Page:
Introduction: Use of electronic nicotine delivery systems (ENDS), including electronic cigarettes (e-cigarettes), is increasing. One concern is the appeal of these products to youth and young adults and the potential to influence perceptions and use of conventional cigarettes.
Methods: Using data from the 2012-2013 National Adult Tobacco Survey, characteristics of adults aged 18-29 years who had never established cigarette smoking behavior were examined by ever use of e-cigarettes, demographics, and ever use of other tobacco products (smokeless tobacco, cigars, hookah, and cigarettes). Multivariate logistic regression was used to examine the relationship between e-cigarette use and openness to cigarette smoking among young adults, defined as the lack of a firm intention not to smoke soon or in the next year.
Results: Among young adults who had never established cigarette smoking behavior (unweighted n = 4,310), 7.9% reported having ever tried e-cigarettes, and 14.6% of those who reported having ever tried e-cigarettes also reported current use of the product. Ever e-cigarette use was associated with being open to cigarette smoking (adjusted odds ratio = 2.4; 95% confidence interval = 1.7, 3.3), as was being male, aged 18-24 years, less educated, and having ever used hookah or experimented with conventional cigarettes.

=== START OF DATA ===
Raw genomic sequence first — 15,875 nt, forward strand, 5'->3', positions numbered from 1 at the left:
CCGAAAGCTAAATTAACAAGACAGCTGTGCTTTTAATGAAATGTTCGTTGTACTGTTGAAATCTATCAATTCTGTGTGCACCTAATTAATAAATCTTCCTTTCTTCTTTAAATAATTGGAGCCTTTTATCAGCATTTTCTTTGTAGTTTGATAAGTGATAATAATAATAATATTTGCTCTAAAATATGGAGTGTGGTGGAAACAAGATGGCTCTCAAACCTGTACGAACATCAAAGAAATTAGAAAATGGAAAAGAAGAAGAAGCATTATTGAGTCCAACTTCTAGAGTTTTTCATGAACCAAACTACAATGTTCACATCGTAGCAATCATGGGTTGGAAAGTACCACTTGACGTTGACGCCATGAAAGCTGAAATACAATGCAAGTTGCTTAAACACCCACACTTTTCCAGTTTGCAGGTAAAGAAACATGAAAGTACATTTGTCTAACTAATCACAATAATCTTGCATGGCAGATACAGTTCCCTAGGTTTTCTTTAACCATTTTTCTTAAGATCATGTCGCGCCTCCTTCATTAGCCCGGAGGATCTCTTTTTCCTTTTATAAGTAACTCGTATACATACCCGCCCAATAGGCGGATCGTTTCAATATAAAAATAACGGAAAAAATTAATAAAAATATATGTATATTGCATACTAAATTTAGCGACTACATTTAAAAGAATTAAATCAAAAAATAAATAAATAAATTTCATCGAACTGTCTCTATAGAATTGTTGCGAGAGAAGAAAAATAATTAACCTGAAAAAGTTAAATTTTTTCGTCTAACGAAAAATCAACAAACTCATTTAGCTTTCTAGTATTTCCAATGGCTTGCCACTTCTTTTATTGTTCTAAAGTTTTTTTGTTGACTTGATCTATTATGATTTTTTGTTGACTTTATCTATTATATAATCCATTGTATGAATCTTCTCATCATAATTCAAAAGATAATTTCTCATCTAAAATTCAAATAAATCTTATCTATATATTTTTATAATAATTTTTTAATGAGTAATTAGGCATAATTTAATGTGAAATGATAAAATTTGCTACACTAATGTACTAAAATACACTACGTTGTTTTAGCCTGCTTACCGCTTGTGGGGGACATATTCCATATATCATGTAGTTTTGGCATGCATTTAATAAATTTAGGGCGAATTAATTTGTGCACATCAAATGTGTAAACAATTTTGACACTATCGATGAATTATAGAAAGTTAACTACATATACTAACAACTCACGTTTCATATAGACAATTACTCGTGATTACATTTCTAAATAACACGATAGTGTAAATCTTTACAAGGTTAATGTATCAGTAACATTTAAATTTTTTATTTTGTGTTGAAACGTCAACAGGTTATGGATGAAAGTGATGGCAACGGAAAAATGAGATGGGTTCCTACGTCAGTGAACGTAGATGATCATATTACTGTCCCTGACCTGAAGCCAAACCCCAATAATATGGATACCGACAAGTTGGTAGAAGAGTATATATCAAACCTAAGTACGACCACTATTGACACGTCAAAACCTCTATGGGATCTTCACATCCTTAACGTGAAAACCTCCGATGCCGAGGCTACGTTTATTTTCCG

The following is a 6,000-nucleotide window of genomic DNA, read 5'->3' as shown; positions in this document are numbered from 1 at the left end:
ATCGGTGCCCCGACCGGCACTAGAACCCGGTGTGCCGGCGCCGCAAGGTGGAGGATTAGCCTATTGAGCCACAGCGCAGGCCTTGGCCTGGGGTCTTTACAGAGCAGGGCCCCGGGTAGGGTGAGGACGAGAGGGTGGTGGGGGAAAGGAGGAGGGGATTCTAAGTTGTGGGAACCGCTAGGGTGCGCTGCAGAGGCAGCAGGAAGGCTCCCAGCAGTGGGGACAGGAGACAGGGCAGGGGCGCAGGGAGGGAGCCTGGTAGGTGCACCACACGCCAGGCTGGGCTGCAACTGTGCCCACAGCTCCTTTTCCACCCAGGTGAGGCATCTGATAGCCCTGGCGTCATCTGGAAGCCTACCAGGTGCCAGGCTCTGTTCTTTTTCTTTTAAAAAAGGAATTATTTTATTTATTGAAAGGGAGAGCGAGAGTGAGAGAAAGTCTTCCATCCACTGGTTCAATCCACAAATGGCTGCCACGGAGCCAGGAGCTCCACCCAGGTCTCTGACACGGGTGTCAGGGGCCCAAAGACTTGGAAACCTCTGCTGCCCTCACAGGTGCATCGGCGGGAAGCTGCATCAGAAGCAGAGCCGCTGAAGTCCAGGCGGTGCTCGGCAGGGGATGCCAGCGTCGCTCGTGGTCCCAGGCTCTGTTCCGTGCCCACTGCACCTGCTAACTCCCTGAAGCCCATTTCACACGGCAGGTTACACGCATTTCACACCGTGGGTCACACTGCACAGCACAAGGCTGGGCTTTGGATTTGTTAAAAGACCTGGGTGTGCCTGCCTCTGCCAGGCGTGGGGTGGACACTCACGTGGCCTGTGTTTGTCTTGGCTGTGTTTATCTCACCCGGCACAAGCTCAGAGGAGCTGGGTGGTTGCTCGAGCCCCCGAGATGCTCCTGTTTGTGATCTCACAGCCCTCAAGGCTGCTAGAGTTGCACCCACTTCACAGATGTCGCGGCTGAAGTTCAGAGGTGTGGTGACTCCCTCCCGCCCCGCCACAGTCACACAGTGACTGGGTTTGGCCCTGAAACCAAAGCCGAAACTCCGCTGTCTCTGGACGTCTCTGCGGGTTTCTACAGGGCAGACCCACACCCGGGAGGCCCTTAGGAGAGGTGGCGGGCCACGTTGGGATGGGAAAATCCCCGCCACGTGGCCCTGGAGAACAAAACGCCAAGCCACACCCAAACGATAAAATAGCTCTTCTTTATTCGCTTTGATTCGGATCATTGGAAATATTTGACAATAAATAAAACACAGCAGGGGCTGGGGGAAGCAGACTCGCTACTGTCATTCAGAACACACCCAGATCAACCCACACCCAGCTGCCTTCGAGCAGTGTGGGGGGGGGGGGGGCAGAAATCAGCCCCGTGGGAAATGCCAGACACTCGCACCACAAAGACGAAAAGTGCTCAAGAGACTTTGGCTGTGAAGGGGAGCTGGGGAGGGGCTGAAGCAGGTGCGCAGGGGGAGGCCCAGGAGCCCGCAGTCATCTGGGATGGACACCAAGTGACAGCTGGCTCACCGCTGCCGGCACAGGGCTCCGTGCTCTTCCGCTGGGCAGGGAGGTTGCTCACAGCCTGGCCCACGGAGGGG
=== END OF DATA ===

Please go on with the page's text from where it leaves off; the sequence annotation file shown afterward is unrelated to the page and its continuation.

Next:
Conclusions: Ever use of e-cigarettes and other tobacco products was associated with being open to cigarette smoking. This study does not allow us to assess the directionality of this association, so future longitudinal research is needed to illuminate tobacco use behaviors over time as well as provide additional insight on the relationship between ENDS use and conventional cigarette use among young adult populations.
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